Wednesday, September 21, 2011

Polytheism is on the fringes. Really, Apparently we don't actually exist...

Ah the convenience (and fun) of "Google news searches". The things you learn from it can be, if nothing else, rather amusing. Like the folks who seem to talk about "polytheism" more than anyone else are Muslims. Or that there is a baseball player named "Angel Pagan"? Sometimes though, you get some decent hits back, and this is one example.

"Texas faith Blog: "Do you think monotheism a superior form of religious belief? If so, why? If not, why not?""
It was preceded by the following blurb:

"The three Abrahamic faiths are known for being monotheistic religions. They worship one Deity, even though they may leave room for several concepts of the Divine. For example, Christians believe in the Trinity.

But other faiths aren't monotheistic. They allow for more than one god. As Texas Faith panelist Amy Martin wrote in an email:
"If you ask a Hindu if they are monotheistic, they will acknowledge the all-encompassing nature of the Brahma and say that all theisr gods and goddesses are simply aspects of that godhead. Even pagans say the same thing. The spiritual-not-religious, like Buddhists, posit an all-is-one divine energy, but do not define it as God."

Over time, these concepts have shaped traditions, cultures and even nations. So, for this week I'd like to hear your answer to this question"
The question posted above was asked by William Mackenzie for the religion blog on the Dallas Morning News web site, to a large number of priests, religious scholars, writers and representatives from around Texas. I say large number, because calling them assorted would be untrue. The respondents are overwhelmingly Christian, then monotheist, then pantheist, then monist. Even the token alt-spirituality panelist is at best a pantheist. Was it so difficult to find an actual polytheist? Are we so few in number that we can not be reached for comment? Well, there may be something to that last question actually. However, I'll touch on that a bit later.

The responses are precisely what I expected they would be. "Yes, monotheism is superior, though we don't like the word "superior", how about this, monotheism is true. Period. Oh, okay, here is every rehashed apologetic argument for the existence of a single, all powerful deity..." I'm not surprised, just disappointed really.

I'm beginning to sound like a broken record here, lamenting the fact that polytheism in theological discussions never gets a fair shake, is marginalized and when spoken about is relegated to a passing curiosity of some primitive people.But when it happens over, and over and over again, and when one's focus is on polytheistic issues, this si what I've got to work with.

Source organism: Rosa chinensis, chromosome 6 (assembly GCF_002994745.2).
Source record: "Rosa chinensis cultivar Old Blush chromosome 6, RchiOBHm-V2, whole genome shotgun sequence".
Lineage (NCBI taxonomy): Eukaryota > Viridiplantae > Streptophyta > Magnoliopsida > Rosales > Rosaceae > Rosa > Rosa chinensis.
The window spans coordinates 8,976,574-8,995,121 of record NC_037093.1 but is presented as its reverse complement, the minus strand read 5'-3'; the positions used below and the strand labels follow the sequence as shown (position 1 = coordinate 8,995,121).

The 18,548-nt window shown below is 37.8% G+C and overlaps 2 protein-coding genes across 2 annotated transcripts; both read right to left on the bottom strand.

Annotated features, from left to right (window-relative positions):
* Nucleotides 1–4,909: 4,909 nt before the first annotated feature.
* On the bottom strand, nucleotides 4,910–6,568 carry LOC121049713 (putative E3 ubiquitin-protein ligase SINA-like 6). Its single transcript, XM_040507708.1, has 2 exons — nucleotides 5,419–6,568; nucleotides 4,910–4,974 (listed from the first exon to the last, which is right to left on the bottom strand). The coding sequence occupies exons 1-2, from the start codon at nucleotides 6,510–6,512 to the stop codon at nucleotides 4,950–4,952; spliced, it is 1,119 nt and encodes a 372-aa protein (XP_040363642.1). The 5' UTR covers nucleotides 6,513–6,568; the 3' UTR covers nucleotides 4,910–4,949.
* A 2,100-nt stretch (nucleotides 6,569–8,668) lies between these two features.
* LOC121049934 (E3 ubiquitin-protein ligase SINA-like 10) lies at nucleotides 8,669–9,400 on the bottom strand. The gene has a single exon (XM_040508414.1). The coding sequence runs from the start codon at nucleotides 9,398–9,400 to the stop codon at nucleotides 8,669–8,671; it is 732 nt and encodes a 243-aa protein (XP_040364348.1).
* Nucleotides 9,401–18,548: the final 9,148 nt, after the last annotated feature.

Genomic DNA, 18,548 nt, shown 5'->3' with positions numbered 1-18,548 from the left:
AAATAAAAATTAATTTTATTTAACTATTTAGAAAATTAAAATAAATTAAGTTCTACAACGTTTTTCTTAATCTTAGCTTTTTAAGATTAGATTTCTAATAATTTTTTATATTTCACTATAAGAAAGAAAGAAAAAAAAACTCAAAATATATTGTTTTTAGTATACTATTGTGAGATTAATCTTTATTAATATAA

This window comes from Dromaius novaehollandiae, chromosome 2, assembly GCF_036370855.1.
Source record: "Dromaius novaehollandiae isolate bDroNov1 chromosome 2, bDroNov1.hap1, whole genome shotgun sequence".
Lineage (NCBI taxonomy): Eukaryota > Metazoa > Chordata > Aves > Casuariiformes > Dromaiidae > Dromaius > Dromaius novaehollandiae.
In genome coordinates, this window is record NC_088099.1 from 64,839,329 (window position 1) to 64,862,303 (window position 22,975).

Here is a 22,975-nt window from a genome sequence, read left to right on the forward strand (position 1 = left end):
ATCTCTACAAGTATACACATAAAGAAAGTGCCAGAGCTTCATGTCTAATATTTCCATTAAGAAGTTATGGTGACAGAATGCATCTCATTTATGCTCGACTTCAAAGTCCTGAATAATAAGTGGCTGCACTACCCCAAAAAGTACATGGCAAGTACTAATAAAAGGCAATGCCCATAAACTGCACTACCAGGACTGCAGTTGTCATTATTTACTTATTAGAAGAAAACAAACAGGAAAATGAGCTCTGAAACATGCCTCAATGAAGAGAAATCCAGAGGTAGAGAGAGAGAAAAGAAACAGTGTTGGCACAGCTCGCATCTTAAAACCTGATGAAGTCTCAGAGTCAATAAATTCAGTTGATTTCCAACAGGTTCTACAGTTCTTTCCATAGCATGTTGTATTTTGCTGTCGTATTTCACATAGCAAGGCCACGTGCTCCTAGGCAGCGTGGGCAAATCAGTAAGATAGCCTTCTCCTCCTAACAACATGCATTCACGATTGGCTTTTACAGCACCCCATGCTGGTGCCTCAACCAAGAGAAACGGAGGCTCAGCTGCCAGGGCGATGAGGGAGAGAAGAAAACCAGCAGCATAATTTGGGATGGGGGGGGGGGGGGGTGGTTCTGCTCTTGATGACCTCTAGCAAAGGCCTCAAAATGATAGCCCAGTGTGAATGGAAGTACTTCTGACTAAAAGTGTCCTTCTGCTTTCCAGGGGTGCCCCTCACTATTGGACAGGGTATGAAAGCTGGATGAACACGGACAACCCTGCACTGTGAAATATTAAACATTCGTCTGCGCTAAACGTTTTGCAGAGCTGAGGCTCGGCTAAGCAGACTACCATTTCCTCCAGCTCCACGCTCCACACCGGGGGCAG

So, the arguments. They range from the typical, "revealed through scriptures", "revealed through reason", "the unity in nature" to the really odd: "I'm not a theist... but there is a supreme... energy", "polytheists were monotheists in practical engagement" and my personal favourite, "Paganism, Shintoism, Native Americans and other indigenous faiths, and many more paths often described as polytheistic, have at their core an acknowledgement of the one God." I'll address each in measure.

"Revealed through scripture": This is probably the most common argument I've come across when discussing theological matters with monotheists of all stripes. The simple fact of the matter is that different sources say different things, and the only significance of any given source is whether you afford it a special position in comparison to other texts. For those who do not afford a given text that special place, it is just another book. This isn't going to convince someone who doesn't already agree with you. It also depends largely on the hermeneutics one applies to the understanding of a given text. The reconciliation between the OT and NT, for example, is one which is still not really resolved. Instead, it relies largely on what amounts to a Christian retcon (that is, for those not familiar with the geek aphorism, retroactive continuity), where established aspects of a given narrative are displaced, reinterpreted, or removed in order to fit in with a new continuity.

"Revealed through reason": This is a little more theological and philosophical in its scope, and arguments have raged for the reason based belief in a single omnipotent, omniscient, omnipresent (and very often omnibenevolent) deity, for centuries. Of course, this flies in the face of theological issues which have yet to be adequately addressed, the problem of evil chief among them. There are other problematic aspects of this as well, which ties into the "unified whole" that would be impossible under the behest of competing forces. Which flies in the face of human history when one thinks about it. Humans have been in conflict for as long as there have been humans (and perhaps even longer), yet the world none the less exists, human civilizations rise, flourish and fall, and yet different interests continue to exist, humanity continues to exist despite this "chaos", and so to does the universe continue to run along, despite the fact that there are any number of different "forces" at work. Such issues, and others are adequately addressed in Greer's "World Full of gods" which argues rather convincingly that such arguments are based less on reason than worldview. I could rehash those arguments here, but for now I'd rather not.